A CAL webapp with persistent data using GWT, STM and BDB

aka, attack of the TLAs.

This webapp’s architecture is depicted below:

Webapp Architecture

Any data structure can be built on top of TVars — and each TVar is a mutable reference, these are not functional data structures.

In this application a simple hashmap is used. Skiplists and relaxed balance btrees are other data structures which might allow reasonable concurrency too, while also providing features like in-order traversal.

This illustrates the relationship between the CAL objects in the CAL ExecutionContext and key-value pairs in the BDB:


The root of the persistent data structure is a TVar with a ‘well-known’ id — 1 in the example, which is created by a constant applicative form function. This TVar will retrieve its value from the BDB when it is created, or if no value exists for its id, it will be initialised with a default value, which in the case of a hashmap is an array of TVars, each containing an empty list of key-value pairs. A value stored in a TVar is persisted to the BDB by serialising it using CAL’s default output function and Xstream, which can serialize and deserialize instances which are not serializable and do not have accessible constructors.

TVars themselves have transient values, so only the id is persisted — the value is lazily loaded when required, using the id. So even though a TVar may persist a complicated tree of CAL algebraic values, this stops at the first TVar. (The root TVar is never persisted itself — only its value is stored).

You can get a snapshot here — just unpack it and run ant run, then point your browser at http://localhost:8080/caltest.html. Or browse the source.

The ant build script includes a target run-tests which runs some Selenium tests. Stop the server before running that target.

Note that the source code includes various bits of half-baked rubbish, in addition to that described above!


  1. Raoul Duke
    Posted April 2, 2008 at 4:58 am | Permalink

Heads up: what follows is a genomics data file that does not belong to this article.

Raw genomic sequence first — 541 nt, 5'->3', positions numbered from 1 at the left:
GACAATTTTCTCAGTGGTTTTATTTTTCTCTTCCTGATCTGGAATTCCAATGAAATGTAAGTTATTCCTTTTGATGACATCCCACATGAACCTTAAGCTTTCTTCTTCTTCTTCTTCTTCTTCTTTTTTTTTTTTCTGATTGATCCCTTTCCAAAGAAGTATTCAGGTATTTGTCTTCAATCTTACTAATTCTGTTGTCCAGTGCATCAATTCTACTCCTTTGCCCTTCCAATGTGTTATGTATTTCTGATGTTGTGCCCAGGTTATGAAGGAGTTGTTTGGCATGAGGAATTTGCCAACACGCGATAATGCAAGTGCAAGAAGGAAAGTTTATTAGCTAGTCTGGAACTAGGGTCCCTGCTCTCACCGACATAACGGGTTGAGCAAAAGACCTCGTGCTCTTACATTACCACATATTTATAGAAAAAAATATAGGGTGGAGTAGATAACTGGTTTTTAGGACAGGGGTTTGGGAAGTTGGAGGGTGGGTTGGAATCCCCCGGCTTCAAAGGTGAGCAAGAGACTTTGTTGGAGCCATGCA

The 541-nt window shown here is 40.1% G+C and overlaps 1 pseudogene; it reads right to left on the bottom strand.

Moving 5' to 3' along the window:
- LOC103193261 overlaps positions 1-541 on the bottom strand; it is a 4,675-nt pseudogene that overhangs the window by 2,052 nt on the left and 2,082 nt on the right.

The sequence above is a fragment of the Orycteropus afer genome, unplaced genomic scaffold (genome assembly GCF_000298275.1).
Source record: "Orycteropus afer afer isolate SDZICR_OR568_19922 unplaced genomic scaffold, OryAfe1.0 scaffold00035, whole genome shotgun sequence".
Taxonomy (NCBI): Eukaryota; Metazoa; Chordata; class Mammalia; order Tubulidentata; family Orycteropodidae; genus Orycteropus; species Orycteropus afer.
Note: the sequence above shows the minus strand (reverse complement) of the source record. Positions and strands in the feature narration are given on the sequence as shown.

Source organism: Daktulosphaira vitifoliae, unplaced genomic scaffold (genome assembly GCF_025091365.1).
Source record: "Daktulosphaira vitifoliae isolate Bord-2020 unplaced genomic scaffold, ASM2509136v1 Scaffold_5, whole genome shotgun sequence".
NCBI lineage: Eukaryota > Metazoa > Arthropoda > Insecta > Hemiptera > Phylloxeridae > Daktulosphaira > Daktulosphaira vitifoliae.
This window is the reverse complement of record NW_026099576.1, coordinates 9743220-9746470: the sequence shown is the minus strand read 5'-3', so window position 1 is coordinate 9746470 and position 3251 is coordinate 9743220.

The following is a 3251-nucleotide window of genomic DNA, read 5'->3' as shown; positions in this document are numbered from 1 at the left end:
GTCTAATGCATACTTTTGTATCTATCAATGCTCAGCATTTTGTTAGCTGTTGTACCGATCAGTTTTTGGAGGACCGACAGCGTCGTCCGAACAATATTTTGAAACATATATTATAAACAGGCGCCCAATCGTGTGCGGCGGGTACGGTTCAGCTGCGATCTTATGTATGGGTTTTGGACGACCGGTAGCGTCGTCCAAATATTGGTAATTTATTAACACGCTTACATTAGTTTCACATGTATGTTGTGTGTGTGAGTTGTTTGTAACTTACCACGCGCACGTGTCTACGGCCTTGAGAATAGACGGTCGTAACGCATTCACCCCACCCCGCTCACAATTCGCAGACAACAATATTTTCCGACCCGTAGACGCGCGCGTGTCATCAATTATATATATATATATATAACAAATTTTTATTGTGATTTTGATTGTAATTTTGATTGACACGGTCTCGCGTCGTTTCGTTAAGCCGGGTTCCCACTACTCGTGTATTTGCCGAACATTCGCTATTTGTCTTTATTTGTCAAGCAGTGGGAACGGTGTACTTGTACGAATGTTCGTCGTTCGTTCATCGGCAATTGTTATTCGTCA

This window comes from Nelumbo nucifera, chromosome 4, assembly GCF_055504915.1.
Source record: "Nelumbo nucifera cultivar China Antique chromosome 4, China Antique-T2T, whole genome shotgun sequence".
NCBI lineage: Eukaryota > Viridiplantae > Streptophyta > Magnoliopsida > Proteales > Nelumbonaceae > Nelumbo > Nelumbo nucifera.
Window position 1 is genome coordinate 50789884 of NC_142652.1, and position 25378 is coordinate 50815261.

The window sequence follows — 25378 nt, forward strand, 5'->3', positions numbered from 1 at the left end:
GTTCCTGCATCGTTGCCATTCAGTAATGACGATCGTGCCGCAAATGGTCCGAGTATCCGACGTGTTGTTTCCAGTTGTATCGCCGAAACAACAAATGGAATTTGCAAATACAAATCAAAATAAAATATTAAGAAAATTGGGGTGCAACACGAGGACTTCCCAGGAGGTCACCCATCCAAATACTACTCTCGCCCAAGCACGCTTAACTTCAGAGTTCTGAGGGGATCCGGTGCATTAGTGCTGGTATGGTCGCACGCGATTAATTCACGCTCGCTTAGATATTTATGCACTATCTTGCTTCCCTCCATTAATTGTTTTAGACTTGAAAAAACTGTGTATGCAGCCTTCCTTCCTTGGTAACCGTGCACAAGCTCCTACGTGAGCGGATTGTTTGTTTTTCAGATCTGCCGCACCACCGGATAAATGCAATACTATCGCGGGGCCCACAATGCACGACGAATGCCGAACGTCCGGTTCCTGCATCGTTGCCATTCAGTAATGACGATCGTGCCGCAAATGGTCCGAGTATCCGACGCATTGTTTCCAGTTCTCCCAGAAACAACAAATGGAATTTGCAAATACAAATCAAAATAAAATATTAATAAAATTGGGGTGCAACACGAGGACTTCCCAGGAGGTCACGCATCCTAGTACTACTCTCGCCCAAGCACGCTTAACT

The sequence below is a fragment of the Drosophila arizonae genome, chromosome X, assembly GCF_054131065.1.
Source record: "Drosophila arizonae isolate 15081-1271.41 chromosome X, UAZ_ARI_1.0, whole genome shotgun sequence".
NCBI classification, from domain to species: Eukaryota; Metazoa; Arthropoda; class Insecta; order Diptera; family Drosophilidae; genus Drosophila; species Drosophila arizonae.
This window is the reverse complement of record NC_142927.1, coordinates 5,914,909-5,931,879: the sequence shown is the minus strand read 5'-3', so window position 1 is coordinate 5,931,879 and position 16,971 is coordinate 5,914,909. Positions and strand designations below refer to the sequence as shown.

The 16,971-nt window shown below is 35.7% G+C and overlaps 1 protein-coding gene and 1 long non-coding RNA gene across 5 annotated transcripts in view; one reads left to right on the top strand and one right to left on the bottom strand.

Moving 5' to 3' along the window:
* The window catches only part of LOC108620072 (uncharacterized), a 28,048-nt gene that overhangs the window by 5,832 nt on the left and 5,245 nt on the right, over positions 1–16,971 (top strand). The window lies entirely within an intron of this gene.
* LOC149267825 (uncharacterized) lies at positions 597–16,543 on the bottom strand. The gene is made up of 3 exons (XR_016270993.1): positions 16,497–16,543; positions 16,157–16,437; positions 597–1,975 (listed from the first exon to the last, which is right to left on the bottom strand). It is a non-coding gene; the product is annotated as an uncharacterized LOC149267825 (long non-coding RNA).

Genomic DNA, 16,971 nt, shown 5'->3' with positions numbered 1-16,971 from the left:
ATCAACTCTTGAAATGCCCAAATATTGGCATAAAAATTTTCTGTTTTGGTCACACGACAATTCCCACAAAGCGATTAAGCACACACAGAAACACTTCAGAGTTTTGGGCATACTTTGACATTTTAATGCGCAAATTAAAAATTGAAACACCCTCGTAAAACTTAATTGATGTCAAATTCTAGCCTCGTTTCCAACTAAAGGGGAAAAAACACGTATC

since i just got Okasaki’s book for my birthday i have to ask what you think about taking a functional-data-structure approach? how would that play with STM etc.? thanks for any thoughts.

  2. Tom Davies
    Posted April 2, 2008 at 6:20 am | Permalink

    Hi Raoul — I believe that functional data structures don’t suit STM, because while you can update, e.g. a tree without replacing many nodes, you are always going to replace the root node, so any concurrent transactions which have read or written the TVar which holds it will retry — which means any transaction which is concurrent with an update, as everyone who accesses the tree will read the root node.

    There may be some non-STM approach which would work when concurrent updates are infrequent (e.g. all updates can be performed by one thread). Because purely functional data structures are ‘persistent’ (as defined by Okasaki) you could have one mutable reference which is updated by the writing thread each time it performs an update, and is read by the other threads periodically — they will always have a consistent view of your data structures.

    But that limitation to one writer makes this sound fundamentally non-scalable and unsound — like Prevayler, for instance.

One Trackback

  1. [...] There are two ways of integrating CAL and Java. The first is to dynamically load and compile a workspace at run time, and then reflectively call functions in the workspace’s modules. I’ve used this approach in the past, for example for CAL/GWT integration. [...]

Post a Comment

Your email is never shared. Required fields are marked *